The flexor compartment muscles of the arm comprising of biceps brachii, brachialis and the coracobrachialis are innervated by the musculocutaneous nerve arising from the lateral cord of the brachial plexus. In the present study, we report a case of anomalous innervation of the corachobrachialis muscle on the left side of a 45-year-old male cadaver. The musculocutaneous nerve originated from the lateral cord, as usual and pierced the corachobrachialis muscle. The median nerve was formed by a contribution from both lateral and medial roots, both of which took origin from the lateral and medial cords, respectively. In addition to the usual musculocutaneous nerve which pierced the corachobrachialis muscle and innervated it, two more anomalous branches from the median nerve were observed to innervate the corachobrachialis. The anatomical knowledge of the variations of the innervations of the corachobrachialis muscle may be important not only for surgeons performing coracoid transfer but also for clinicians diagnosing nerve lesions.
The presence of anatomical variations of the peripheral nervous system often accounts for unexpected clinical signs and symptoms. We report unusual variations of the lateral and posterior cords of the brachial plexus in a female cadaver. Such variations are attributed to a faulty union of divisions of the brachial plexus during the embryonic period. The median nerve lay medial to the axillary artery (AA) on both sides. On the right, the lateral root of the median nerve crossing the AA and the median nerve in relation to the medial side of the AA was likely the result of a faulty development of the seventh intersegmental artery. We discuss these variations and compare them with the findings of other researchers. Knowledge of such rare variations is clinically important, aiding radiologists, anaesthesiologists and surgeons to avoid inadvertent damage to nerves and the AA during blocks and surgical interventions.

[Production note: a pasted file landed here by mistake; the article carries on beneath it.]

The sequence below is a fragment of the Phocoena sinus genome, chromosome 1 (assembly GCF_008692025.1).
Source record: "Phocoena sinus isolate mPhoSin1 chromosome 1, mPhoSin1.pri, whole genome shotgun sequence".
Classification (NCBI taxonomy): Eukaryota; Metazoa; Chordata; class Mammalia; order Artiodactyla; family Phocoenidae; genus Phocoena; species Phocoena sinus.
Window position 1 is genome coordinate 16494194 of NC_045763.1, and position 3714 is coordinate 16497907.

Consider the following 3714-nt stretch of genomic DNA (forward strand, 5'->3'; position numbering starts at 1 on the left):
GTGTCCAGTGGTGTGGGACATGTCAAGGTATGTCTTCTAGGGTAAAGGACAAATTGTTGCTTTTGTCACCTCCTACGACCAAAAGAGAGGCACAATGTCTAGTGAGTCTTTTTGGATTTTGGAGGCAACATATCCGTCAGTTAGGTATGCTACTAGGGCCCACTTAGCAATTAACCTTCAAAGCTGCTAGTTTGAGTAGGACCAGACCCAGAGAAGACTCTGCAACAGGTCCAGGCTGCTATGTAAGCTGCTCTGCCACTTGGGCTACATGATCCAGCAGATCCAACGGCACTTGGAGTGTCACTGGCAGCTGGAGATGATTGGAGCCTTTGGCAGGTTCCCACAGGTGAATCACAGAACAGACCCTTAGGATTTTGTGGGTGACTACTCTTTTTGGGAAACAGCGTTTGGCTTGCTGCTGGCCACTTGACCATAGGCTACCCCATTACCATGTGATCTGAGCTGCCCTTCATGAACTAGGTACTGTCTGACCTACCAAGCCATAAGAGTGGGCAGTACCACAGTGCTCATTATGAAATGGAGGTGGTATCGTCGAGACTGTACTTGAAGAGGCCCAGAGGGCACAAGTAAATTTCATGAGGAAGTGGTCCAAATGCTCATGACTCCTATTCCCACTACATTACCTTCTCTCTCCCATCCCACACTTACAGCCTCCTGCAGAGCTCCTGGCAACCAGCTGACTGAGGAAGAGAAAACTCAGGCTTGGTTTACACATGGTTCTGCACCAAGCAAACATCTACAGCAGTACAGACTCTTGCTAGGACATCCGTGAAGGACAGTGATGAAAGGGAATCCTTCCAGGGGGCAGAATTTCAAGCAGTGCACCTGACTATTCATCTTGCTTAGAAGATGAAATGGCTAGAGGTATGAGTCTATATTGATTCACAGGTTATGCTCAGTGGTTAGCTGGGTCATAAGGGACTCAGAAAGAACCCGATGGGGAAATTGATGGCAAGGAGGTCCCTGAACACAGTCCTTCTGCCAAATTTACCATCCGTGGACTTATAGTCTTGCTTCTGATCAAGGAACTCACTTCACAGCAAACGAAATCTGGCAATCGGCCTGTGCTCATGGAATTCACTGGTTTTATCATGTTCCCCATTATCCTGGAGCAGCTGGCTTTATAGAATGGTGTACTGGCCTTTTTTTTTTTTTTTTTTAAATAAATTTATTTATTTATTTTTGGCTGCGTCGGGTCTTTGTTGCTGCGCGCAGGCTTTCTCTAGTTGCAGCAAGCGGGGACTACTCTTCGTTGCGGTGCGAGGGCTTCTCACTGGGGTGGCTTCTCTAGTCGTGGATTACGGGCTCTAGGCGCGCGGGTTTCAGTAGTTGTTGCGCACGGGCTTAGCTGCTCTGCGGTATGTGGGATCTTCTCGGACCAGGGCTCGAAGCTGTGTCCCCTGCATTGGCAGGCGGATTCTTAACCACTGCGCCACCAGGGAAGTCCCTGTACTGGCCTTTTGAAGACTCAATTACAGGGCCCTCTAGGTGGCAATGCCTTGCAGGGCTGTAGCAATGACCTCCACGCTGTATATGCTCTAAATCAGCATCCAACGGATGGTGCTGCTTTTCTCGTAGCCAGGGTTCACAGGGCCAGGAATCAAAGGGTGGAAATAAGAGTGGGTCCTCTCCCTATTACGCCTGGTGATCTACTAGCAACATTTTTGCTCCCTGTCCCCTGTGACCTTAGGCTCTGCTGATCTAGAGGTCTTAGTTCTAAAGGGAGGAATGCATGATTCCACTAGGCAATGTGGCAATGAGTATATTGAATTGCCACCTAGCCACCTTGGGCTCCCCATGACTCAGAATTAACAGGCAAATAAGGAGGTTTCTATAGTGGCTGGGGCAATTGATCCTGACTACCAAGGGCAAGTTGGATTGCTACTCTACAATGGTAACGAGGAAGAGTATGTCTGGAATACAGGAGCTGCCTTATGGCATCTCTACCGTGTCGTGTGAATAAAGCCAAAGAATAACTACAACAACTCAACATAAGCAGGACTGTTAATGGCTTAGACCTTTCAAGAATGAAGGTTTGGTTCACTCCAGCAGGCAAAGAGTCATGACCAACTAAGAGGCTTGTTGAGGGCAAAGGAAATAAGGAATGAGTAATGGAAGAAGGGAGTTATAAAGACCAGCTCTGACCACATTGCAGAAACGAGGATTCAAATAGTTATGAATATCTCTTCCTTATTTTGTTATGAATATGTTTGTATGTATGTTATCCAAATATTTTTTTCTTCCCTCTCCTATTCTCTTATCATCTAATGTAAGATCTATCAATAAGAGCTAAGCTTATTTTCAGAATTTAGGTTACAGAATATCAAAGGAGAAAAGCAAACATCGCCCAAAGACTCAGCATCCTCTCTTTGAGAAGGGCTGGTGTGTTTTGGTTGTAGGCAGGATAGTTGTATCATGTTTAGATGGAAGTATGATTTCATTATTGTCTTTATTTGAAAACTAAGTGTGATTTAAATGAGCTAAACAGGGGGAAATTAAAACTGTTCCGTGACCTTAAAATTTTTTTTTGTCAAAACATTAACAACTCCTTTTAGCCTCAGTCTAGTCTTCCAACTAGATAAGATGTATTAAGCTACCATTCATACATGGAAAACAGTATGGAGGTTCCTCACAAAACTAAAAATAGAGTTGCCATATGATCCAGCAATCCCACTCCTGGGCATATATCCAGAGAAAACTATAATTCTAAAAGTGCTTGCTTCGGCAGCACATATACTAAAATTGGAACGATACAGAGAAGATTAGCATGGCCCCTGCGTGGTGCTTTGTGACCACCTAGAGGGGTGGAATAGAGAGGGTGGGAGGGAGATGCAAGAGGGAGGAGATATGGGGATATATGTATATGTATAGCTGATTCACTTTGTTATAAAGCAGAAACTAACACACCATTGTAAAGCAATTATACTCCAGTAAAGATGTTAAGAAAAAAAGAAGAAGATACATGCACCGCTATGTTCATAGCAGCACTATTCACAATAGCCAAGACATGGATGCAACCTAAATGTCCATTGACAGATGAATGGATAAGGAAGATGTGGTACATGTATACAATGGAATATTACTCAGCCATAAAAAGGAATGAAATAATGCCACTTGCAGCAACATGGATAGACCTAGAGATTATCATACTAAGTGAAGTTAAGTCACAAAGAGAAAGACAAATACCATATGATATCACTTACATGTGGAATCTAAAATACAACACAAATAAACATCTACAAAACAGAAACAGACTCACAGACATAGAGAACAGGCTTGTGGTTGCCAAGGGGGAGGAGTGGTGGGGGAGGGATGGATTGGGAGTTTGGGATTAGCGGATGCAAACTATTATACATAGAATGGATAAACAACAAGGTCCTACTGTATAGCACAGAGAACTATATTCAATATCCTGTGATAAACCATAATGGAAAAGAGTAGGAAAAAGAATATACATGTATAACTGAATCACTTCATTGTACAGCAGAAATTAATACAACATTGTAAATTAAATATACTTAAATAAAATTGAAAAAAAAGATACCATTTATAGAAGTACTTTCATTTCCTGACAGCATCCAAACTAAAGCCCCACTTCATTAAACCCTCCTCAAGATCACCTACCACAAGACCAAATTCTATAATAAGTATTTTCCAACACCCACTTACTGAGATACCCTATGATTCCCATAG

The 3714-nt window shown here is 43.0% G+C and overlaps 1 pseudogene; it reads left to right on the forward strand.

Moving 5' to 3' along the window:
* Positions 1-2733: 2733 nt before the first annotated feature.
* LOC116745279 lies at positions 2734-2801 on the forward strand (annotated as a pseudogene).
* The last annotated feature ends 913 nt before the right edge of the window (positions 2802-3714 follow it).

During routine dissection classes to undergraduate medical students, we have observed some important anatomic variations in the right upper limb of a 45-year-old cadaver. The anomalies were superficial ulnar artery, persistent median artery, variant superficial palmar arch, third head for biceps brachii, accessory head for flexor pollicis longus, variant insertion of pectoralis major, absence of musculocutaneous nerve, coracobrachialis muscle supplied by lateral root of median nerve and anomalous branching of median nerve in arm and forearm. Although there are individual reports about these variations, the combination of these variations in one cadaver has not previously been described in the literature consulted. Awareness of these variations is necessary to avoid complications during radiodiagnostic procedures or surgeries in the upper limb.